As I emptied my car of my mom’s belongings, I found the pair of sunglasses above. I’d been wondering if I should invest in a pair of Cat-Eye glasses, and more importantly if they’d fit my face! Sunglasses are tricky. Not just any shape works well on just any face. (Check out this InStyle article to see which shape glasses should look best on your face.)

To stay on the safe side, most people stick to the familiar: the Aviator, or pilot sunglasses which were initially developed by RayBan in 1936 and sold to the Army but glasses weren’t available to the public until 1938. Also created by RayBan, the popular Wayfarer (created in 1952) to rid glasses of their metal frames. 

There’s various other shapes, but for me, the aforementioned two along with the Cat-Eye are the most popular shapes, or at least the shapes known by name. Oh, and the Jackie O! The pair I scored (in the trunk of the car of all places) is most similar to Ralph Lauren’s “Cat Eye”  which retail at $250. Not saying mine are anything near that valuable, but… you get my drift.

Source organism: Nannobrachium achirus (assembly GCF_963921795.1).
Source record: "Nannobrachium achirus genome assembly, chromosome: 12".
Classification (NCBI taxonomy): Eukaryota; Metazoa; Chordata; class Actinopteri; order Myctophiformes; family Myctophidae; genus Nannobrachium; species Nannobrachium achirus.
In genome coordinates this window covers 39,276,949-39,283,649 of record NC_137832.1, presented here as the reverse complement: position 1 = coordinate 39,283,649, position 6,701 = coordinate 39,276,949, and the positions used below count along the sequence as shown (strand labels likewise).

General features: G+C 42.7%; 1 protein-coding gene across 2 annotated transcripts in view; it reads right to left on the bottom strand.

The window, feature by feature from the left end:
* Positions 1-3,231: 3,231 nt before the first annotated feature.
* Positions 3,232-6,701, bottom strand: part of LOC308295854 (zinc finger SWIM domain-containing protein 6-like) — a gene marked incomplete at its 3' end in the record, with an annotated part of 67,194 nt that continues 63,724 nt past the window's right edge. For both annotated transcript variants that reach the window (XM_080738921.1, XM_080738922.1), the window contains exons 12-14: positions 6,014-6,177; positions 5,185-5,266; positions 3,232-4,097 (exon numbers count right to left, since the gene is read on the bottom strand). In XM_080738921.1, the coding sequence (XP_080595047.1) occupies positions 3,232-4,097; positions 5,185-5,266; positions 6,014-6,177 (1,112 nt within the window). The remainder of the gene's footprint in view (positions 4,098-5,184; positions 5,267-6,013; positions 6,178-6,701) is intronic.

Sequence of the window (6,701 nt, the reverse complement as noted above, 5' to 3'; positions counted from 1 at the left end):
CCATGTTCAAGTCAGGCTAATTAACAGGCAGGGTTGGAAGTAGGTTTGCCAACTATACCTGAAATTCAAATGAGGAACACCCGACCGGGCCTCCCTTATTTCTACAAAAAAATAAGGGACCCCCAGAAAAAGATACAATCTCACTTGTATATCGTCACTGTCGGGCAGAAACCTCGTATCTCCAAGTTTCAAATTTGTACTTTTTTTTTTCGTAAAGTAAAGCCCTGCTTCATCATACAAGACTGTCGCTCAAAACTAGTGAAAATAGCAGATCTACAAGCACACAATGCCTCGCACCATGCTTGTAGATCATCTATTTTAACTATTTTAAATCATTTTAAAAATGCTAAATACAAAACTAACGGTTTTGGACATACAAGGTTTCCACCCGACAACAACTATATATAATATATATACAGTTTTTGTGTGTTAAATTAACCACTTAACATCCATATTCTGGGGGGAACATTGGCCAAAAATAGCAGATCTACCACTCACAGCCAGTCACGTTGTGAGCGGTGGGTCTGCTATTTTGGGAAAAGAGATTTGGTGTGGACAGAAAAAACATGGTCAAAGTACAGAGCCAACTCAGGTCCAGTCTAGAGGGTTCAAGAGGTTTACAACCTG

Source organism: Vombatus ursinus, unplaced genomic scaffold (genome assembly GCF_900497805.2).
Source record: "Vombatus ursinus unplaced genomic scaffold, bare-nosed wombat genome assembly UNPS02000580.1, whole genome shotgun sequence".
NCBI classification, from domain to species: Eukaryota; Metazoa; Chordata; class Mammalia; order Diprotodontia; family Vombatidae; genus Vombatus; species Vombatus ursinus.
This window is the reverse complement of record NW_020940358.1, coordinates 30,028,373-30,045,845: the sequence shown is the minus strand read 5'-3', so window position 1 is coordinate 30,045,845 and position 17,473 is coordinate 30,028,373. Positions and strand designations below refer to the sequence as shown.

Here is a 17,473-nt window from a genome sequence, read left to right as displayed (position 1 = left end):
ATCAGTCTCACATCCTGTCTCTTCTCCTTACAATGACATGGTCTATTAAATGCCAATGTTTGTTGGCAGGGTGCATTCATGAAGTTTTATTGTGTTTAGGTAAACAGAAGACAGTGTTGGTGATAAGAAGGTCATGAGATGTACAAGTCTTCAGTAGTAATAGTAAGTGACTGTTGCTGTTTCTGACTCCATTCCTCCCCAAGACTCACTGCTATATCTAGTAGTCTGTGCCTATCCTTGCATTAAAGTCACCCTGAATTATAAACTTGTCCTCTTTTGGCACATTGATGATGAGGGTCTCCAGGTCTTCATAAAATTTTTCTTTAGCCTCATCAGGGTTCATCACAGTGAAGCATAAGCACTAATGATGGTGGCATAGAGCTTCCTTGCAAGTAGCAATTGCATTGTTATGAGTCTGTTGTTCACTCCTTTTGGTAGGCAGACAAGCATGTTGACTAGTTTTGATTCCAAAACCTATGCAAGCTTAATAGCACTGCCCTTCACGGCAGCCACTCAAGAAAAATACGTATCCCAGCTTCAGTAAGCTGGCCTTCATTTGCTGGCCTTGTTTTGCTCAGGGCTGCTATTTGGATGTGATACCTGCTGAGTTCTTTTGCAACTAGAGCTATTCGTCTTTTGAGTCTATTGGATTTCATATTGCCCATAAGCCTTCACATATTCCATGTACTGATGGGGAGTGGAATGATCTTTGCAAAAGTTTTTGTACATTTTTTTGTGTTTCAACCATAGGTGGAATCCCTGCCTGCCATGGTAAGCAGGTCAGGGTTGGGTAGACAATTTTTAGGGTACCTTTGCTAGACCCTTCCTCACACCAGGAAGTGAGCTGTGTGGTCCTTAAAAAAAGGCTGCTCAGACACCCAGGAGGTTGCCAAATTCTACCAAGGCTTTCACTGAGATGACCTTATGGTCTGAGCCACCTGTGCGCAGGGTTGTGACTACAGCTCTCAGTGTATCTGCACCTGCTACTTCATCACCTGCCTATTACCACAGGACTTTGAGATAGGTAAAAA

There’s a healthy debate surrounding the origin of the Cat-Eye sunglass shape, but the most popular attribution is to Audrey Hepburn for her’s in Breakfast at Tiffany’s (1961). (If you “love” fashion haven’t watched this movie, you are sadly mistaken about your passion. I started this blog three days ago, and already this movie has been cited twice.) The Cat-Eye is commonly referenced as 1950s – 1960s style. 

The Cat-Eye’s return to the catwalk (oh so appropriate) fits well with the structured lines and simple, yet modern cuts most designers featured in their Fall 2010 collections — seems we are officially in our Mad Men era. Louis Vuitton’s Fall 2010 collection (watch the runway show here) was most truly reminiscent of this period (in my humble opinion), featuring long, flowing skirts,  elbow-length gloves and dainty shoes with bows on the tips. Certain looks in the Fendi Fall 2010 ready-to-wear collection also hit the mark.
My recommendation, if they fit your face, get yourself a pair of Cat-Eye sunglasses because Miss Hepburn (rather, Miss Golightly) is never out of style.